Once they have heard from all primary schools in the area, Cllr Hodgkinson will present the responses to a Cotswold District Council meeting with Ms Forde.

Bid to give primary schools a cash lifeline

A call is being made to throw Cotswolds primary schools a cash lifeline.

Matt Fulford (left), Chedworth School Chair of Governors, with Paul Hodgkinson.

Matt Fulford (left), Chedworth School Chair of Governors, with Paul Hodgkinson.

Cllr Paul Hodgkinson (Leader of the Lib Dem Group on Cotswold District Council) has publicly asked for primary schools to be included in the Council’s waste collection service.

At present, all primary schools are classed as ‘businesses’ and have to pay for their waste to be collected by private contractors.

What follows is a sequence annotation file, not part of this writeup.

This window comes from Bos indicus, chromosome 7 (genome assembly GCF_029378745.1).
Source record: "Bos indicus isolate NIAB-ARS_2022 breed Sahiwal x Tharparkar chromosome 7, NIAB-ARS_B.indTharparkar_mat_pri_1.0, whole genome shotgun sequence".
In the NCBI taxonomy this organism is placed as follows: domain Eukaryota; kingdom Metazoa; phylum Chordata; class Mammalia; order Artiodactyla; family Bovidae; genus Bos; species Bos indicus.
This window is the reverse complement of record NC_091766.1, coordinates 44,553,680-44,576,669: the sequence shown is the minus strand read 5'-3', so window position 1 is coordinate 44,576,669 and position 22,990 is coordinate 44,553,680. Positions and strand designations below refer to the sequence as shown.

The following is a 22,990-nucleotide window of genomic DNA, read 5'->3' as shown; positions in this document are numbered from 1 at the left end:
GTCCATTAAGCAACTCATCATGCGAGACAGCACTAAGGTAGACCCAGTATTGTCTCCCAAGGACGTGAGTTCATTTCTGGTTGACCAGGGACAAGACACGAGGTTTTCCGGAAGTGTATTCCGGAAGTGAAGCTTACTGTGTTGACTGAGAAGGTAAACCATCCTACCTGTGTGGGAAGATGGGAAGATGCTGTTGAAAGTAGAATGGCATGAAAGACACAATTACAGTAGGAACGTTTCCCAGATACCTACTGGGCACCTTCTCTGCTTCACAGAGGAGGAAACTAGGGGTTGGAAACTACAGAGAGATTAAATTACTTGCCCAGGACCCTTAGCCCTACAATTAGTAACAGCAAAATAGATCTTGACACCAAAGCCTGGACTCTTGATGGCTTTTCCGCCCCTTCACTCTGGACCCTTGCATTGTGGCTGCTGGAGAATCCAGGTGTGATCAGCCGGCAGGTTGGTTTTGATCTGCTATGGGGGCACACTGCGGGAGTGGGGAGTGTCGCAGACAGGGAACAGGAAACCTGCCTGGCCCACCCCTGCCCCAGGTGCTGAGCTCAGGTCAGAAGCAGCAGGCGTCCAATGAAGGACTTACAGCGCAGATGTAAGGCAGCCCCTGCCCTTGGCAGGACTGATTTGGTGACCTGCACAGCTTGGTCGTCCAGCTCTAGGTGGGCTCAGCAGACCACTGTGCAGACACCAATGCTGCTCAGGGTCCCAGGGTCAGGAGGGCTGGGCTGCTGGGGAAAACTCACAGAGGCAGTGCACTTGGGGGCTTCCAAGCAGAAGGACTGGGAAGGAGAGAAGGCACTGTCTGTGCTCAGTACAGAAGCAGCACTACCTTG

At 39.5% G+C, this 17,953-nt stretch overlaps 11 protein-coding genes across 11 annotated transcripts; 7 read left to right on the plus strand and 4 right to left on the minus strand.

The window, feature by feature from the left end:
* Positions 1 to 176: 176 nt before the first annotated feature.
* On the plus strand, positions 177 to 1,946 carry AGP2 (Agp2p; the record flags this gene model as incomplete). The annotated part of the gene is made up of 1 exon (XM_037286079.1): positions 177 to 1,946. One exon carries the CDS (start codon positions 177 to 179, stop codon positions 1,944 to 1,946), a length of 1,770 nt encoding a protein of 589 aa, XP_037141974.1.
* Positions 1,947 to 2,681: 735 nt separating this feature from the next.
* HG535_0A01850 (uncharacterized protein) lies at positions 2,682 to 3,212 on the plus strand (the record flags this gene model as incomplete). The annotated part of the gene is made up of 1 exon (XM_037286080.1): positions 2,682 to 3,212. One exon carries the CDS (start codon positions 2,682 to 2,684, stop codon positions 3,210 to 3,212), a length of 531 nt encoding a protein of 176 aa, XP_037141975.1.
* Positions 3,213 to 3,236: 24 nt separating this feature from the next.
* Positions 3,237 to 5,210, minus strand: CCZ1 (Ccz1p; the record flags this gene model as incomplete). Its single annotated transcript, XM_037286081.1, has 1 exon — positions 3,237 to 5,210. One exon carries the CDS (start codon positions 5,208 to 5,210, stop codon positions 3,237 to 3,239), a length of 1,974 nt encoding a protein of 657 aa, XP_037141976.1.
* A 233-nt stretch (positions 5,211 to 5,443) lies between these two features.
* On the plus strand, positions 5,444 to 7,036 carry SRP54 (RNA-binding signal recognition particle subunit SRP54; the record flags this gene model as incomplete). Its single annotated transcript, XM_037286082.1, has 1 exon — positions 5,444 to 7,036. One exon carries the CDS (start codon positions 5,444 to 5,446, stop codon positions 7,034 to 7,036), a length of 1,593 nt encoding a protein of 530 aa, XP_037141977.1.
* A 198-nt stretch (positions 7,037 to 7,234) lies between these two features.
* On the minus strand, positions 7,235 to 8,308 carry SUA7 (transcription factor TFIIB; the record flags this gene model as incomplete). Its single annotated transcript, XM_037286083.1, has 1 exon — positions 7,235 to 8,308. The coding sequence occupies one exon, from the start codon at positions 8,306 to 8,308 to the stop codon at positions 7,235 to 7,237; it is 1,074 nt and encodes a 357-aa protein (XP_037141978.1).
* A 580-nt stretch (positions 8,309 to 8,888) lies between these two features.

Now, Cllr Hodgkinson believes the time is right for the Council to be flexible:

“I asked the Leader of the Council to be bold and generous. His administration currently doesn’t collect waste from primary schools in the district. However, small rural schools like Chedworth, Temple Guiting and North Cerney pay as much as £1,000 each year for this – when their budgets are very stretched. 

“At the moment a school like Chedworth has to pay for a private waste lorry to come into the village especially to pick up one or two bins of rubbish. That doesn’t make any sense from a green or cash perspective.

“Given that CDC’s domestic waste lorries literally drive past the schools every time they collect rubbish from residents and could easily pick up their bins, I feel the Council Leader should throw a lifeline to our small schools by including them in waste collections. This would save schools much needed cash.”

At this week’s CDC Council Meeting Cllr Hodgkinson received no commitment from the Council Leader to his suggestion but remains undaunted:

“I will continue to push this very reasonable proposal until the Council sees sense.”